Israelis Decry Americanization of Their Nation

By Marjorie Miller 1995, Los Angeles Times | St Louis Post-Dispatch (MO), October 5, 1995 | Go to article overview
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Israelis Decry Americanization of Their Nation

Marjorie Miller 1995, Los Angeles Times, St Louis Post-Dispatch (MO)

PRESIDENT Ezer Weizman blames the three Ms: Madonna, Michael Jackson and McDonald's.

When thousands of young Israelis stampeded the gate at a rock concert in the southern town of Arad this summer, killing two people and injuring 150, Weizman deemed it horrible proof of Israel's Americanization.

"It should teach us to stop importing poor culture," Weizman said, "and to seek a genuine Israeli culture and a return to tradition."

Weizman's words fueled a national debate over the direction Israeli society is heading in an era of Middle East peace and prosperity. Today, the desert is blooming with Ben & Jerry's ice cream and blue corn tortilla chips, cable television and credit cards. And like so many other countries, Israel is stunned by the fast pace at which American culture and consumerism are taking root.

The issue of Americanization feeds into the national identity crisis that the 47-year-old state of Israel is suffering as the country ceases to define itself as a Jewish David in a sea of Arab Goliaths.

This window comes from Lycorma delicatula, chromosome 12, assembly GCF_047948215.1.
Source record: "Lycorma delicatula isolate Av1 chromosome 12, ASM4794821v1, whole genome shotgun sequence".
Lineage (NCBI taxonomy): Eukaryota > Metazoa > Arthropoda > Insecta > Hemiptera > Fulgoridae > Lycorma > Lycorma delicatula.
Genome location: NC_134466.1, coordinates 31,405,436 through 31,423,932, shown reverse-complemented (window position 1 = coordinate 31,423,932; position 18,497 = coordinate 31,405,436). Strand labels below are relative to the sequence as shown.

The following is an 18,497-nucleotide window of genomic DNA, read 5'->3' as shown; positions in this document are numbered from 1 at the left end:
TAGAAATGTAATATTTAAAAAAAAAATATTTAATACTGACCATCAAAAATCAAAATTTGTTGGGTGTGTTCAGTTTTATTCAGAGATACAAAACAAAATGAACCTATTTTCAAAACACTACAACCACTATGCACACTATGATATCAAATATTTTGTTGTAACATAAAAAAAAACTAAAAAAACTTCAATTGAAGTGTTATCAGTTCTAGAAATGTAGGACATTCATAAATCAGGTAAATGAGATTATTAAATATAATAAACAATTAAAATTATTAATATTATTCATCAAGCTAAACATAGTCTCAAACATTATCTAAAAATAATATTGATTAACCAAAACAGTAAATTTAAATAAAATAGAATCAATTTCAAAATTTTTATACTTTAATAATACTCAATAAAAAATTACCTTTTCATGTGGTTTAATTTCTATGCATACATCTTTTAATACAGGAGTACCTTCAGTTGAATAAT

Despite their obvious affinity for Americana - as well as for $3 billion a year in U.S. military and economic aid - Israelis increasingly are questioning whether the dizzying construction of U.S.-style shopping malls and American franchise shops is right for Israel.

Is this the dream of their Zionist forefathers, to build a Jewish nation like all other nations? they ask. Or is Israel simply losing its collective soul and Jewish identity to a leisure-oriented, secular society?

"Behold the great paradox of classical Zionist ideology," social commentator and author Stuart Schoffman writes in the Jerusalem Report, an English-language magazine. "The more we are like all the nations, the less we resemble ourselves."

Israel defines immigration as "aliya," or a rise from the Diaspora (Jewish settlement outside Palestine), and emigration as a descent. Now, Americanization provides what Schoffman calls "emigration and assimilation right here at home, without the air fare or the guilt."

No one doubts that Israel is undergoing deep social change along with the shift from the socialist ideology of its Labor Party founders to privatization, from the one-channel government television of four years ago to a cornucopia of private and cable channels with information and entertainment from around the world. The question is whether this is good or bad for the country, whether modernization necessarily leads to the "Me Generation."

After Weizman's three-M remark, Israel's state-run radio received a torrent of telephone calls from around the country.

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